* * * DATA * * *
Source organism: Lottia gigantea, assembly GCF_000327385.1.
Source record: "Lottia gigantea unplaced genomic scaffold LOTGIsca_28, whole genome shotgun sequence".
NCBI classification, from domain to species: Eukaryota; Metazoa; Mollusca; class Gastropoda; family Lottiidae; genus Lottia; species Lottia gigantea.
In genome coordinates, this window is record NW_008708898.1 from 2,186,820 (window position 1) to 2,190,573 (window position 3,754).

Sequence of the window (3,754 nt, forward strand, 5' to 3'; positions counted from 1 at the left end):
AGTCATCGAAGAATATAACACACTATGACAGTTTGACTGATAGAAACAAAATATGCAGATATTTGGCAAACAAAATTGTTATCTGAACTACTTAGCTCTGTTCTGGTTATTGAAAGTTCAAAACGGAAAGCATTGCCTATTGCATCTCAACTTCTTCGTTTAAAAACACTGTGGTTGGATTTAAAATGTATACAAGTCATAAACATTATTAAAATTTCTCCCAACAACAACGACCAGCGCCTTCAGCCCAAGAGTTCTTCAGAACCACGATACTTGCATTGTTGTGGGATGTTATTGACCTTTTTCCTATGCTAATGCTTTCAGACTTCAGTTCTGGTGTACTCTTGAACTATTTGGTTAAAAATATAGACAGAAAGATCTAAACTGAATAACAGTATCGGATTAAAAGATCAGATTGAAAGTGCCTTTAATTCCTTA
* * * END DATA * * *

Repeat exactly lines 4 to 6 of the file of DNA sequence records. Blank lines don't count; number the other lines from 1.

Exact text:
In genome coordinates, this window is record NW_008708898.1 from 2,186,820 (window position 1) to 2,190,573 (window position 3,754).

Sequence of the window (3,754 nt, forward strand, 5' to 3'; positions counted from 1 at the left end):
AGTCATCGAAGAATATAACACACTATGACAGTTTGACTGATAGAAACAAAATATGCAGATATTTGGCAAACAAAATTGTTATCTGAACTACTTAGCTCTGTTCTGGTTATTGAAAGTTCAAAACGGAAAGCATTGCCTATTGCATCTCAACTTCTTCGTTTAAAAACACTGTGGTTGGATTTAAAATGTATACAAGTCATAAACATTATTAAAATTTCTCCCAACAACAACGACCAGCGCCTTCAGCCCAAGAGTTCTTCAGAACCACGATACTTGCATTGTTGTGGGATGTTATTGACCTTTTTCCTATGCTAATGCTTTCAGACTTCAGTTCTGGTGTACTCTTGAACTATTTGGTTAAAAATATAGACAGAAAGATCTAAACTGAATAACAGTATCGGATTAAAAGATCAGATTGAAAGTGCCTTTAATTCCTTA